More than 40% of initial COVID-19-related workers’ compensations filings in Tennessee have been denied, according to data provided by state’s Department of Labor and Workforce Development.
Among workers most likely to get an initial “no” for seeking medical expenses and lost wages as a result of claiming they contracted the disease on the job? Agricultural, food service, manufacturing, transportation and warehouse workers.
Government employees and healthcare workers faced far better odds, with the majority of their claims accepted.
In total, 855 of 2,081 “first reports of injury” related to COVID-19 workplace transmission filed between March 1 and August 16 were denied, according to state data. The reports are a first step in filing a compensation claim.
The data reveals the uphill battle confronting many workers, or their surviving family members, who believe they suffered COVID-19-related lost wages or medical expenses as a result of showing up to work.
“My fear is that we’ve created a maze from which there is no way to exit safely,” said state Sen. Jeff Yarbro, D-Nashville.
“If a worker doesn’t feel safe to go back to work, they can’t receive unemployment. If they go back to work and get sick, they can’t sue. Workers’ compensation is their only remedy. And they can’t even get that.”
Earlier this month, Gov. Bill Lee signed into law sweeping new legal protections for public and private sector employers from lawsuits related to COVID-19 illnesses or deaths.
Yarbro, in the same legislative session that approved those liability protections, introduced a bill that would have given essential workers who contracted COVID-19 in workplaces with documented coronavirus outbreaks the presumption, under workers comp rules, that they contracted the illness as a result of their job. The measure failed.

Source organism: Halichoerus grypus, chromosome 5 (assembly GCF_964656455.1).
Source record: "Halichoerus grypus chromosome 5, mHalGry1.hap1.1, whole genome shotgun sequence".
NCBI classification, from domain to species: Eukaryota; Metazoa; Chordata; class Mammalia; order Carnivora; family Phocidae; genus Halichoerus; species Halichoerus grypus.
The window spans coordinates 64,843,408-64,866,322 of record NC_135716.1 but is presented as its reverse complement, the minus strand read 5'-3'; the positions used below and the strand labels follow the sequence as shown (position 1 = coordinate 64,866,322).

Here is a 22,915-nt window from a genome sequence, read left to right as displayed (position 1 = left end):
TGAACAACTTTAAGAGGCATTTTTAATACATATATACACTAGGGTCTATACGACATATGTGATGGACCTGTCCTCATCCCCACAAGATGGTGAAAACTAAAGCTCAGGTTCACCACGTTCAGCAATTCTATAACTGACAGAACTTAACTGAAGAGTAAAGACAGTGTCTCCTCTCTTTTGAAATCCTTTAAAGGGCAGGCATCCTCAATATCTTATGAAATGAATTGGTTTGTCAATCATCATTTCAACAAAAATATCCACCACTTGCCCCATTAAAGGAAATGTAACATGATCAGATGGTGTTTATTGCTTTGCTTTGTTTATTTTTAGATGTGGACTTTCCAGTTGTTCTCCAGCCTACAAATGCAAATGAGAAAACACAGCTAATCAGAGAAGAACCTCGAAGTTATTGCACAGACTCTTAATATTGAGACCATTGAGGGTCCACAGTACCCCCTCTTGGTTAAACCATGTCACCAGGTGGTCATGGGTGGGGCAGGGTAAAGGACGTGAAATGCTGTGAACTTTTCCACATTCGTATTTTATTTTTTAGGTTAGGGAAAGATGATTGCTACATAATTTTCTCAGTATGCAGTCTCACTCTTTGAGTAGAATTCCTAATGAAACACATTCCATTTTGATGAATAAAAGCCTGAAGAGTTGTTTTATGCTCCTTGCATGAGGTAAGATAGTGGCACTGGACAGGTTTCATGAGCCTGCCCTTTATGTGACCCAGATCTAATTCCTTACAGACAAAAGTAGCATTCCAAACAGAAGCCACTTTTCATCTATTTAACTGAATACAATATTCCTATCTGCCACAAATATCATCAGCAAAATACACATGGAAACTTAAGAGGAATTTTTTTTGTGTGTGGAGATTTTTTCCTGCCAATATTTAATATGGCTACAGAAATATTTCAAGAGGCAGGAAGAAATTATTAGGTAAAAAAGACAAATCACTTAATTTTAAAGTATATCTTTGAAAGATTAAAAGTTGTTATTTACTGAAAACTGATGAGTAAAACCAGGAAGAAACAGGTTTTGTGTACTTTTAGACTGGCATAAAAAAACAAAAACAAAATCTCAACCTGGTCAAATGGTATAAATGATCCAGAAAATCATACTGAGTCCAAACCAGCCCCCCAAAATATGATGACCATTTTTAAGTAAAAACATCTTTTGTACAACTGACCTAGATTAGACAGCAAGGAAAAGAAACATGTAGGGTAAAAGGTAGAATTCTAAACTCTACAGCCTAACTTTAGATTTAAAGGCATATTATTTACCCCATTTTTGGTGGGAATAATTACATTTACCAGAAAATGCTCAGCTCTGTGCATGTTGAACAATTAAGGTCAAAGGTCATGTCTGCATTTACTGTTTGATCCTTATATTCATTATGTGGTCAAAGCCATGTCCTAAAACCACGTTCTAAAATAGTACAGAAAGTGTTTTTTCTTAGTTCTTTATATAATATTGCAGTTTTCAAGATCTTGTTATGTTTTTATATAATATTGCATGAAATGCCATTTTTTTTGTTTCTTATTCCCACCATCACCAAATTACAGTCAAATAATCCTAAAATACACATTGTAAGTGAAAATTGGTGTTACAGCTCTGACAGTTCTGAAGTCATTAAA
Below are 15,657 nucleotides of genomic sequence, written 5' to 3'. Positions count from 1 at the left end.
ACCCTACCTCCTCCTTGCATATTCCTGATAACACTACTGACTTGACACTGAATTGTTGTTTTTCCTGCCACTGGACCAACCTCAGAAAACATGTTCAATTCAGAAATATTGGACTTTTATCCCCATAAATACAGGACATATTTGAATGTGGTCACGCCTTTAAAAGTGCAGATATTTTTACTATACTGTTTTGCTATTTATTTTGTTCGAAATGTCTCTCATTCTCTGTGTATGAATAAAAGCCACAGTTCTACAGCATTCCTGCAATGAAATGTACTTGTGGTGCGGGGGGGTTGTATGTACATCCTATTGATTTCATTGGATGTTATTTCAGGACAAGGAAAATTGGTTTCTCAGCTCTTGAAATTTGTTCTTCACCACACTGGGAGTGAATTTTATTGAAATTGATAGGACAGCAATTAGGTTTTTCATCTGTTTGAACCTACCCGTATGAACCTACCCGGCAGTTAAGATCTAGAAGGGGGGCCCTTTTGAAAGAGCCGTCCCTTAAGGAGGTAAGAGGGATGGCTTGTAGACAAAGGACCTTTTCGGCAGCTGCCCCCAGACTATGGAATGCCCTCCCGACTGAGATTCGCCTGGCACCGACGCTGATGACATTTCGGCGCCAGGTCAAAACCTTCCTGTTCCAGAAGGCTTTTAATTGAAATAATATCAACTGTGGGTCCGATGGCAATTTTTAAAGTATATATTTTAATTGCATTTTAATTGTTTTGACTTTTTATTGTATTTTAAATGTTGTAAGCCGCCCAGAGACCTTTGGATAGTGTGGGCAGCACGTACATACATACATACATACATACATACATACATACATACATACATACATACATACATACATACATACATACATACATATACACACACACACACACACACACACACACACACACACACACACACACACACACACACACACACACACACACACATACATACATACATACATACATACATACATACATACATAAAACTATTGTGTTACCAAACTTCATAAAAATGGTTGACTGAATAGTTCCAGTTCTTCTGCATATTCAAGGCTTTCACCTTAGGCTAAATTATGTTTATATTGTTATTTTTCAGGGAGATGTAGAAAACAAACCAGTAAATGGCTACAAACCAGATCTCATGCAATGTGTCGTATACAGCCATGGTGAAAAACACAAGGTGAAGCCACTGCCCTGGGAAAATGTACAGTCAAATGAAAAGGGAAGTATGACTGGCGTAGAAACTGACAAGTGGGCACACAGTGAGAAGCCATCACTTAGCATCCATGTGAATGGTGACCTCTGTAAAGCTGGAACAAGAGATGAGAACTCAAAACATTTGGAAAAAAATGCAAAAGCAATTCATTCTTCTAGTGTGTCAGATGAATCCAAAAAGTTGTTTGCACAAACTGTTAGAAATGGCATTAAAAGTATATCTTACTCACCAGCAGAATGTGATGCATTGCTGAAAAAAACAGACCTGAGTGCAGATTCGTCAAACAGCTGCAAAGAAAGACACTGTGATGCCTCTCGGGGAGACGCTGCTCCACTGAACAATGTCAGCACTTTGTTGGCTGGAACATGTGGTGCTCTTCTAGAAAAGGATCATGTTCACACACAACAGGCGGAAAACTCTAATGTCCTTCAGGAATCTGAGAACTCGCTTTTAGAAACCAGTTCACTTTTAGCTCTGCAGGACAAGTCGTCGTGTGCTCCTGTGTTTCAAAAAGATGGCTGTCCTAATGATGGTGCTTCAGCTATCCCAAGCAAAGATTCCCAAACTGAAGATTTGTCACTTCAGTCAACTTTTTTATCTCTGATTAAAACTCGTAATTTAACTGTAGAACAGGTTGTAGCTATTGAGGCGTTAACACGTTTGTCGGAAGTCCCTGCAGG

If a worker doesn't feel safe to go back to work, they can't receive unemployment. If they go back to work and get sick, they can't sue. Workers' compensation is their only remedy. And they can't even get that. – Sen. Jeff Yarbro, D-Nashville
That leaves the burden of proving an illness or death was work-related — and any compensation in lost income, medical or death expenses — up to each individual worker or surviving family member.
Since March, at least 14 other states have enacted policy or law changes to their workers’ compensation programs in response to the COVID-19 pandemic, making it easier for certain workers to file claims for COVID-related illnesses.
Like Yarbro’s bill, those states have typically sought to place the burden on employers rather than workers to disprove COVID-19 illnesses were a result of workplace exposures. Illinois extended those protections to all essential workers, according to the National Conference of State Legislatures. Wyoming extended protections to all workers.
Alaska, Minnesota, Utah and Wisconsin limit those protections to first responders and health care workers, according to NCSL.